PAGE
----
When I wrote my first series of posts on the foundations of the green movement, I took my time for the part that I find most interesting from a systems point-of-view: economic models in a sustainable context.
Discussions on sustainable economics focus mainly on the question of green growth, steady-state-economics or economic degrowth. The focus of these discussions is always how to change our current economic paradigm into a system that generates well being for the community while keeping the boundaries of our planet in mind. Because of this, the discussion always starts from our current capitalistic growth based system, and the result is therefor often based on this system.
Last week I read this article on the blog of the P2P Foundation based on an essay by Richard White called “Beyond growth or beyond capitalism?“. Bringing on the idea of a post-capitalistic system is difficult for most people, and discussions on this matter still often strand in a capitalists versus communist stance. Three years ago, on my previous blog, I wrote a blogpost called “The cold war is over” in which I briefly presented 5 different economic strategies.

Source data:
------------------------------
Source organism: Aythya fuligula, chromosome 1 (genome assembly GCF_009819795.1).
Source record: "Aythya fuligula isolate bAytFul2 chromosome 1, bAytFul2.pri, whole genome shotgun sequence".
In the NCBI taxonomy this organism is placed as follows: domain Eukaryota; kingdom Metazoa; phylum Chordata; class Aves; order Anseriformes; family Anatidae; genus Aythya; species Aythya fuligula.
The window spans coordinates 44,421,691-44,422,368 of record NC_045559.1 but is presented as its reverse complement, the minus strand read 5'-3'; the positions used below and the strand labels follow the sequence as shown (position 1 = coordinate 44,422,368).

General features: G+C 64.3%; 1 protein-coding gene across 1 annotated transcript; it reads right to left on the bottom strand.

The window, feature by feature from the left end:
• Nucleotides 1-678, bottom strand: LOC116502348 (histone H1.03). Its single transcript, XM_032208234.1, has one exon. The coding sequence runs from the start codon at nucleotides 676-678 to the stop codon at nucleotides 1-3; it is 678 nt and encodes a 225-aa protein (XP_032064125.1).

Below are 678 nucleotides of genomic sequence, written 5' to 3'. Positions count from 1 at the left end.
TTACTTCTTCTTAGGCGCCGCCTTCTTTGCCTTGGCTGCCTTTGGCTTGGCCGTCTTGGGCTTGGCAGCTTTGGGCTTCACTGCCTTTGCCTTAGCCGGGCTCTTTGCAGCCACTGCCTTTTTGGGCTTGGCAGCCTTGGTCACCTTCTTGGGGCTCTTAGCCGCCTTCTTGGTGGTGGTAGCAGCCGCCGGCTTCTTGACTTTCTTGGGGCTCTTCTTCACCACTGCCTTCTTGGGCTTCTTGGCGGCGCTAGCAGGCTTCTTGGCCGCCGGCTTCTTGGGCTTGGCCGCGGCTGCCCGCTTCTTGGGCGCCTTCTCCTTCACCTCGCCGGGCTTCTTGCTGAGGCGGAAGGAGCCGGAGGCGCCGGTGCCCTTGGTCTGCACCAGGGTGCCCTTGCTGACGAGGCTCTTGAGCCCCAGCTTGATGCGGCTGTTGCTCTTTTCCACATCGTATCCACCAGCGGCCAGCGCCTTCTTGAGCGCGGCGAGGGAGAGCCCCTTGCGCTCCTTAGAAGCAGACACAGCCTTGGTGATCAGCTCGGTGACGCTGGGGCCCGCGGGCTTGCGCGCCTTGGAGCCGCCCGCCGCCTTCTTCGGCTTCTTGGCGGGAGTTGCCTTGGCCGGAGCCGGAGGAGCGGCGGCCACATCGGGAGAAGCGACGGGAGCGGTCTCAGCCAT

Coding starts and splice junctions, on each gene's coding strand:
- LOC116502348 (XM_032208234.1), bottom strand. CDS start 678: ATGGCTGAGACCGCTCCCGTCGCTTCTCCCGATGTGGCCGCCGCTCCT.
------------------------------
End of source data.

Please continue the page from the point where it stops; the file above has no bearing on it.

I have absolutely no idea what economic system to use, but I’m pretty convinced it will be extremely context based. For some organizations, the aggressive, almost addictive character of our current economic system might be just what we need to create an impact, a few years later, that same organization might be in need of a more inclusive, socially based structure in order to decouple wellbeing from welfare and keep working within out planetary boundaries. Systems evolve, it’s time we start to think beyond what’s now. What could be next, what can we learn from things that worked, what can we learn from things that didn’t?
I haven’t read the entire essay yet, but if you want to get this conversation beyond a post-cold war discussion, I recommend you read it with an open mind and somewhere quiet. We need more open discussions on this where we can learn from each other instead of waving the flags of our ideologies.
If we’re going to save the world, I would suggest that humanity is going to have to begin that “broad discussion” Theo Colborn proposed, with people across the whole of society to figure out how to redesign the economy. This could be the starting point of an ecological economic democracy.